(North Eleuthera, Bahamas) — Chairman of the Water and Sewerage Corporation, Adrian Gibson led a delegation of senior government officials on a tour of several water plants in Eleuthera, on Thursday, May 16, 2019.
The first stop was to view the Reverse Osmosis (RO) Plant in Waterford, which services 800 customers in four settlements. The plant also features a storage tank with the capacity of 120,000 gallons as back up for up to four days.
“In addition to supplying water to these communities, we are hoping to tie in this plant to the Tarpum Bay plant in order to facilitate a more efficient water supply system,” said the Chairman, adding that improvement of services on the island is in keeping with the Government’s objectives of supplying optimal water services.
He said that the Corporation is also preparing for the impending Disney project.
Following the stop in Waterford, the delegation visited a storage and distribution facility in Bannerman Town. The system, which is a gravity fed pressure pump, supplies 25 households with potable water and features two storage tanks, each with a 5,000-gallon capacity.
“Systems such as this one reduces complaints of low pressure and inadequate supply,” said Mr. Gibson. “We put this type of mechanism in place to serve smaller communities such as Bannerman Town.”
The Chairman also visited an RO plant in Lower Bogue. He said it is the largest of its kind on any island outside of New Providence. The plant has the capacity to supply 500,000 gallons of water daily to customers. He said that construction commenced in October 2018 and it is anticipated that it will come to completion soon.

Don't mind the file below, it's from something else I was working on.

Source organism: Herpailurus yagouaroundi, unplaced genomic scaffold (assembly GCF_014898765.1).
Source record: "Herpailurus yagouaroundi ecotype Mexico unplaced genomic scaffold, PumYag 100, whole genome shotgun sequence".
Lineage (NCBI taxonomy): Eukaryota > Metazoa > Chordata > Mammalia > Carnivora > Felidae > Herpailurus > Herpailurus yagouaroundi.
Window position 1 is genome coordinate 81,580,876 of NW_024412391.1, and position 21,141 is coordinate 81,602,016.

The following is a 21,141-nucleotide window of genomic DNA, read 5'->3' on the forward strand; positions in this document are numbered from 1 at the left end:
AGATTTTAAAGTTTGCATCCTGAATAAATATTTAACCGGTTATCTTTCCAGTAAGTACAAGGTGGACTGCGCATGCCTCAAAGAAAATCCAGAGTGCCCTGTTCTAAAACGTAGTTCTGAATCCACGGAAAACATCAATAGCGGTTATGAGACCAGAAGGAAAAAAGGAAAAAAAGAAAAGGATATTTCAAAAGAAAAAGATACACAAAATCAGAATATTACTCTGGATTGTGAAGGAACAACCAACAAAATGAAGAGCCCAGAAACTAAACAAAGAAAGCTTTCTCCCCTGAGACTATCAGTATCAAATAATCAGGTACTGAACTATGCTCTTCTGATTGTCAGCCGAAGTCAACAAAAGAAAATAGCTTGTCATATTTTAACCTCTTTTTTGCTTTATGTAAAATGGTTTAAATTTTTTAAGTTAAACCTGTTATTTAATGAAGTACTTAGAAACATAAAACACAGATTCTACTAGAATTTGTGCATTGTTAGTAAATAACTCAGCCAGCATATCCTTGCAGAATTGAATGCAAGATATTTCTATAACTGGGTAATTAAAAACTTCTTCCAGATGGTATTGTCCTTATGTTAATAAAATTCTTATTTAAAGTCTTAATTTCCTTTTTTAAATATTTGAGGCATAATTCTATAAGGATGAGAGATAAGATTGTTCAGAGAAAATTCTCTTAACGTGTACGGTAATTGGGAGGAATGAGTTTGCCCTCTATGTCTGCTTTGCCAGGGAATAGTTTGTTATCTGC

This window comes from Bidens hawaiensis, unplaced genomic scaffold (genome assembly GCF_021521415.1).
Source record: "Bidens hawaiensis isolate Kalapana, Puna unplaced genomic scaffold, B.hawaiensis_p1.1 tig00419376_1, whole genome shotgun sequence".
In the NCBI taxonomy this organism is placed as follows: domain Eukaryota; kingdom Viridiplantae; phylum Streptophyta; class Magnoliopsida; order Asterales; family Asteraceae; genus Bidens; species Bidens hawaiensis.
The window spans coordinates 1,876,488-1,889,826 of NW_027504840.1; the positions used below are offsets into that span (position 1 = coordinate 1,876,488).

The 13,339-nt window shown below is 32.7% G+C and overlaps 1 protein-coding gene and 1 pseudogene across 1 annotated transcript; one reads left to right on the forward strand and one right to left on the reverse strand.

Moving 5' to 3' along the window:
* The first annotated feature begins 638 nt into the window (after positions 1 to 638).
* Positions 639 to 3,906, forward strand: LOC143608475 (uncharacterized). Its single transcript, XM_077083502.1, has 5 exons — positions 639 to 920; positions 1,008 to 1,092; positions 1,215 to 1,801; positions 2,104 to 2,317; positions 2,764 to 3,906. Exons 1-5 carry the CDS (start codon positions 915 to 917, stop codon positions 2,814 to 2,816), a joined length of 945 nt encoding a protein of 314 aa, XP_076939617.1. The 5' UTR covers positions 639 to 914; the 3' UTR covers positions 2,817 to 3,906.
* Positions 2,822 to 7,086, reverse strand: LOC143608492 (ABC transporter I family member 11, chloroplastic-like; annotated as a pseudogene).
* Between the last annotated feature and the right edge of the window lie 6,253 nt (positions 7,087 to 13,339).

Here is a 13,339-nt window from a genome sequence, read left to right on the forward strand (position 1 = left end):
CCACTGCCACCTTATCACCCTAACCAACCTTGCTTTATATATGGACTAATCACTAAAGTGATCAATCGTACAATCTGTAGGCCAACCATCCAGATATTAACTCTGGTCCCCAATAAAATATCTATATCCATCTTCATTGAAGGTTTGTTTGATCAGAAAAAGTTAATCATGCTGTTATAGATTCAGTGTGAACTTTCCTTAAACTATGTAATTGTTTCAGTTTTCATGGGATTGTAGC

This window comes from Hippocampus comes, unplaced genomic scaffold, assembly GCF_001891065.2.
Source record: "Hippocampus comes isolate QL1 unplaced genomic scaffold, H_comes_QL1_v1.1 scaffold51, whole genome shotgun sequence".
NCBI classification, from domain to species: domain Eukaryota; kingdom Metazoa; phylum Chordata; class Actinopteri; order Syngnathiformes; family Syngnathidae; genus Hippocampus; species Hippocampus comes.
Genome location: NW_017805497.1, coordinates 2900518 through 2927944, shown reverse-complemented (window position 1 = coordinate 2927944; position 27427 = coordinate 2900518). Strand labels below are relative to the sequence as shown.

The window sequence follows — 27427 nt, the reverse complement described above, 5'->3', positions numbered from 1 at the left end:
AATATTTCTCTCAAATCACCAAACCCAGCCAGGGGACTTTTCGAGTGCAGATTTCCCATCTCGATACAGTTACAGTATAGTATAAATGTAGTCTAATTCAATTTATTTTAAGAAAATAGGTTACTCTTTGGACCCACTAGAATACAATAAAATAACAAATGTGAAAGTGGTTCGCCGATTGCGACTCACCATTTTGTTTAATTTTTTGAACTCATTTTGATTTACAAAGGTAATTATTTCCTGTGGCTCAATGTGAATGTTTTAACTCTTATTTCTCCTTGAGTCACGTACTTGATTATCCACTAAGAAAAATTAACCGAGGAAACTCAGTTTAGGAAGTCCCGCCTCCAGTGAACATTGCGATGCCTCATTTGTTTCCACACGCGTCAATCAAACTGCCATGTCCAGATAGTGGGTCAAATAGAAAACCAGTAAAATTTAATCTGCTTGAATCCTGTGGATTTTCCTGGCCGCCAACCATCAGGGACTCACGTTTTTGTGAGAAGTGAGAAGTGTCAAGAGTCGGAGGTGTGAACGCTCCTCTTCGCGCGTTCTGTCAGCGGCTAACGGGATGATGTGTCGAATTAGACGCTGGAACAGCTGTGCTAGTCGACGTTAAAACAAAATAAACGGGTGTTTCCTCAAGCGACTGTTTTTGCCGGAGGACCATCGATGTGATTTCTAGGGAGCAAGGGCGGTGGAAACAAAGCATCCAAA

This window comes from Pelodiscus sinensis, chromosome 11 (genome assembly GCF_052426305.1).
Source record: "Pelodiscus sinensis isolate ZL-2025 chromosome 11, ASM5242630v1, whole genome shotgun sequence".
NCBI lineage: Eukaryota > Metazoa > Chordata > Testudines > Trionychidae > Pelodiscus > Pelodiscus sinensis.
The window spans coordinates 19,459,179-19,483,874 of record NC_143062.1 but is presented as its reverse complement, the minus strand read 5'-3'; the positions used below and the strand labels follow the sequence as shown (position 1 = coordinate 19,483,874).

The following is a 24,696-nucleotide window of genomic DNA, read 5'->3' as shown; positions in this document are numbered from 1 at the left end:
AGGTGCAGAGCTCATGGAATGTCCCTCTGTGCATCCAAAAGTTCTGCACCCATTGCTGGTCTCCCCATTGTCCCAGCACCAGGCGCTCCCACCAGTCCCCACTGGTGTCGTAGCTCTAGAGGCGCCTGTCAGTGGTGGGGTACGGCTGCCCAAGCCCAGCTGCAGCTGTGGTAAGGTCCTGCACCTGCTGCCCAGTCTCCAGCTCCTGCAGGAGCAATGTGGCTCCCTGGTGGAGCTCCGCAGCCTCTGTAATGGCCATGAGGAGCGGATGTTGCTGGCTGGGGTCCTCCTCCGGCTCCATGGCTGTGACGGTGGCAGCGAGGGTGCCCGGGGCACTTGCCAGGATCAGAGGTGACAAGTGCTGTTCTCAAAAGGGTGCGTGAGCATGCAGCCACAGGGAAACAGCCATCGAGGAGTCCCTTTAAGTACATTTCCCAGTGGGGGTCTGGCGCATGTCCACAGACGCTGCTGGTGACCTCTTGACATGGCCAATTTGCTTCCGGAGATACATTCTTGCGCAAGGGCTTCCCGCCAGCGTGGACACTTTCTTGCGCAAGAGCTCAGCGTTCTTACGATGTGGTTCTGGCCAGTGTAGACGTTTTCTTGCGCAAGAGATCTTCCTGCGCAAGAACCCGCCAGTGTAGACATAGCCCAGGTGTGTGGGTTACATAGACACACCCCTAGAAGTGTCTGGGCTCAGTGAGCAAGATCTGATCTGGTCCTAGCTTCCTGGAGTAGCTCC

The delegation also made a stop to Harbour Island and Spanish Wells. On Harbour Island, remedial works had been carried out to remove 600-feet of cast iron pipes to PVC pipes. The Chairman said that this was done to respond to complaints of brown water.
Member of Parliament, the Hon. Ricardo Mackey, also toured the Harbour Island site with the Nassau delegation. He said he was pleased that the Corporation has been able to resolve the issues.
“The issue of brown water has been a legacy problem for some time,” said Mr. Mackey. “This new RO system has addressed the problems of brown water and low pressure, and accessibility has been greatly improved. Brown water is now a thing of the past. The population of Harbour Island stands at approximately 2,500 year round and 4,000 persons during the winter months when there is an influx of visitors and transient residents.”
By: Betty Vedrine
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